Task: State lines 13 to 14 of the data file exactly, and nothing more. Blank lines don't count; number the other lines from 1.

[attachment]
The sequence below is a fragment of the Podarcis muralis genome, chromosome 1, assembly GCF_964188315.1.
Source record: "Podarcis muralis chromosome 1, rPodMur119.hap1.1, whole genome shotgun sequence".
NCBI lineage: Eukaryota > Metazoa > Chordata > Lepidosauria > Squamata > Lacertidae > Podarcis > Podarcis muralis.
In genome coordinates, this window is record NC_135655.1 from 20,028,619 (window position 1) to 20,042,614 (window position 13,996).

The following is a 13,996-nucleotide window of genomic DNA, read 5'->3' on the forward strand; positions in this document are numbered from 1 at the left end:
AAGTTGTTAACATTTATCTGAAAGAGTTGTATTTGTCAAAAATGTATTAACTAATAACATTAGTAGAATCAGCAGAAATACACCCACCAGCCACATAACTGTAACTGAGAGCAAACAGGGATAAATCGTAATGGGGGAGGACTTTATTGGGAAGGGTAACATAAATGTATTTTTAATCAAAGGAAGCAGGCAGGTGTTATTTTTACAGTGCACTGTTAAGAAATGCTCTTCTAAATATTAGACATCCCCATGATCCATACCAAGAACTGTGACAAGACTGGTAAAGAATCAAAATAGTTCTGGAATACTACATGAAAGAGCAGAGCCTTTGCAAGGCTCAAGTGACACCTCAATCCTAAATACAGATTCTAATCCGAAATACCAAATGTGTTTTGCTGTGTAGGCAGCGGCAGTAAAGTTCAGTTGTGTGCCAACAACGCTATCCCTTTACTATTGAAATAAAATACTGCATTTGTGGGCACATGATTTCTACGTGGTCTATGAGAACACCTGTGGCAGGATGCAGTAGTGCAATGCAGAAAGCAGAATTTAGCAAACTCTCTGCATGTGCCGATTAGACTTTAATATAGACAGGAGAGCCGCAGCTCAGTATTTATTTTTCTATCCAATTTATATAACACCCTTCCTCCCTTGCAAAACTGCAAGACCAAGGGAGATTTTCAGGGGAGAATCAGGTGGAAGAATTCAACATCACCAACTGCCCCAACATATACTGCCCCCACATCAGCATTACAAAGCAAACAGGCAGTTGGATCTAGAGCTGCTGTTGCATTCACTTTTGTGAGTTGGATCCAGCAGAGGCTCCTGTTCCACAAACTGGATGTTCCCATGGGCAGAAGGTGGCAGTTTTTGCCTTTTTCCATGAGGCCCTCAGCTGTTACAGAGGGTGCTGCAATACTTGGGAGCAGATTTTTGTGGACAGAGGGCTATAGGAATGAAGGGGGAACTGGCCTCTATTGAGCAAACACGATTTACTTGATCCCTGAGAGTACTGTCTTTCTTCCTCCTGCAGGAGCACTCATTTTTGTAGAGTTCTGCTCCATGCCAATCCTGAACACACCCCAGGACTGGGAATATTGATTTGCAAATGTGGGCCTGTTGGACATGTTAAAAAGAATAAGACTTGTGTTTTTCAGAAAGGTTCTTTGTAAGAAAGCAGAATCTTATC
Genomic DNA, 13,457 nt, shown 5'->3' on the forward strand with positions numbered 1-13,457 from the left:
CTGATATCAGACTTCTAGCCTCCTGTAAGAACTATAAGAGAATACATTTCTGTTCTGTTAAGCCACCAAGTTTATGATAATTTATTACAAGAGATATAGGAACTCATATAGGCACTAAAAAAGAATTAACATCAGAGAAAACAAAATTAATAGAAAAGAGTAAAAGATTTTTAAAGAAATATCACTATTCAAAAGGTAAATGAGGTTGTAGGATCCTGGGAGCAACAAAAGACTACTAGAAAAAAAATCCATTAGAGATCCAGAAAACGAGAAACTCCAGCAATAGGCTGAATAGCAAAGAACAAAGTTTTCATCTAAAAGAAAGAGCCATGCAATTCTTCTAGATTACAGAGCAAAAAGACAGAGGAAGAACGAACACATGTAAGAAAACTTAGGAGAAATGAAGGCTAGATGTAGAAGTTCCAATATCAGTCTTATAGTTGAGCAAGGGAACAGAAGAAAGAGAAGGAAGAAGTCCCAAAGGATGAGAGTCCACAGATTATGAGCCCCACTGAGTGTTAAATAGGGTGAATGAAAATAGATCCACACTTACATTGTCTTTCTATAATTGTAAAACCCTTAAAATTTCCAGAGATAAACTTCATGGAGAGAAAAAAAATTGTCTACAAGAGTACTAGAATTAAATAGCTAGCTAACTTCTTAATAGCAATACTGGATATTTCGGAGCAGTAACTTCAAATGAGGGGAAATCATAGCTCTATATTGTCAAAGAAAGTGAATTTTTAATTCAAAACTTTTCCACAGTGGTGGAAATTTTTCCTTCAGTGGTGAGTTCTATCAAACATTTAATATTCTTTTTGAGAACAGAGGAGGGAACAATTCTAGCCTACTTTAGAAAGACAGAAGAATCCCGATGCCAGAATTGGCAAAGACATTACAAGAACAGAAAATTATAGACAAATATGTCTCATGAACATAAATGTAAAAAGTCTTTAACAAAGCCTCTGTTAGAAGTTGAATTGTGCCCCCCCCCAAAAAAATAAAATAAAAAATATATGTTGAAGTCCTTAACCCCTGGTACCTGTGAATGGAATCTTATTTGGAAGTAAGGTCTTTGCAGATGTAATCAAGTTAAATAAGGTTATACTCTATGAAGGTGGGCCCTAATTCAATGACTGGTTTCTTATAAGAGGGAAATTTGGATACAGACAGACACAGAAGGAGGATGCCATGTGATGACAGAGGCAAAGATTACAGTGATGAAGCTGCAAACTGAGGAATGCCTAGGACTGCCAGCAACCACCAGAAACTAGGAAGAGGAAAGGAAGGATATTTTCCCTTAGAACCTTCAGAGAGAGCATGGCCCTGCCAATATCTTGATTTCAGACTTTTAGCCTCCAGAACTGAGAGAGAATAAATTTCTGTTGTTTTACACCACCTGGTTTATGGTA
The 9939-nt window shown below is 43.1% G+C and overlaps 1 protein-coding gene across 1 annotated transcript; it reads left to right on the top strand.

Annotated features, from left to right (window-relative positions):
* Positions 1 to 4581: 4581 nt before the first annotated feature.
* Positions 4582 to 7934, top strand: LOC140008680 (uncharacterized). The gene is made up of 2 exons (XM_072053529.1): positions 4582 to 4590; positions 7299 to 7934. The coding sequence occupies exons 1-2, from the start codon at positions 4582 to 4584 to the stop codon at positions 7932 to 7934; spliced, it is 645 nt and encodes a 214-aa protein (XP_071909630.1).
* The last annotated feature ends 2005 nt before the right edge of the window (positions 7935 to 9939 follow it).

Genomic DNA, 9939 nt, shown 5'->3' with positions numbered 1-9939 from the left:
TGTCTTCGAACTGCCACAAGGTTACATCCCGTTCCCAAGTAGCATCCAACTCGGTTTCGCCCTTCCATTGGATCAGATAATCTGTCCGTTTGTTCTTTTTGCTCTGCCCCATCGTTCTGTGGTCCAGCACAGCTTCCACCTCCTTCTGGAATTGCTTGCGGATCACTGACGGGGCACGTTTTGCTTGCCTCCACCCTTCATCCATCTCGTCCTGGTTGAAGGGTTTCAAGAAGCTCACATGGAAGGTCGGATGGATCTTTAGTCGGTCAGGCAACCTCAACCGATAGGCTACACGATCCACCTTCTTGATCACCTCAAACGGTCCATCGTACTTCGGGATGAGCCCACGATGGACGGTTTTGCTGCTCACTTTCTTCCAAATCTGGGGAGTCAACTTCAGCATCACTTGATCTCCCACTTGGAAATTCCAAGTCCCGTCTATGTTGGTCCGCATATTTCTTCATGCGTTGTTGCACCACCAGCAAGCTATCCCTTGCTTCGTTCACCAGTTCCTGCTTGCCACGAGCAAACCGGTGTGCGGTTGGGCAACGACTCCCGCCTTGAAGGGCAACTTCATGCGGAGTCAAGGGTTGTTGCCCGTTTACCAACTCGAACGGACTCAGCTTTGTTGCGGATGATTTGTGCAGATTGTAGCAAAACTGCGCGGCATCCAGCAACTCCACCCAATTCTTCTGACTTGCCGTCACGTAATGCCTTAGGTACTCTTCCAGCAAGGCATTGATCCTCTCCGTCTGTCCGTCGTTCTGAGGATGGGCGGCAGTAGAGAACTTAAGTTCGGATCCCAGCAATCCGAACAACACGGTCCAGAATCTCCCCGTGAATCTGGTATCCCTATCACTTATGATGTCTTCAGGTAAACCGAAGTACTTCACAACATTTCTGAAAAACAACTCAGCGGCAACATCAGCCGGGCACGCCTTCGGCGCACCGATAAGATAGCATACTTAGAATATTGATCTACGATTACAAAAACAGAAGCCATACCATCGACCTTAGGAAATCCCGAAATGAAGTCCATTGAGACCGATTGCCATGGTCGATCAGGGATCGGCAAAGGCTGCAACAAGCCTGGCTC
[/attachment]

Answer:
* The last annotated feature ends 2005 nt before the right edge of the window (positions 7935 to 9939 follow it).

Genomic DNA, 9939 nt, shown 5'->3' with positions numbered 1-9939 from the left: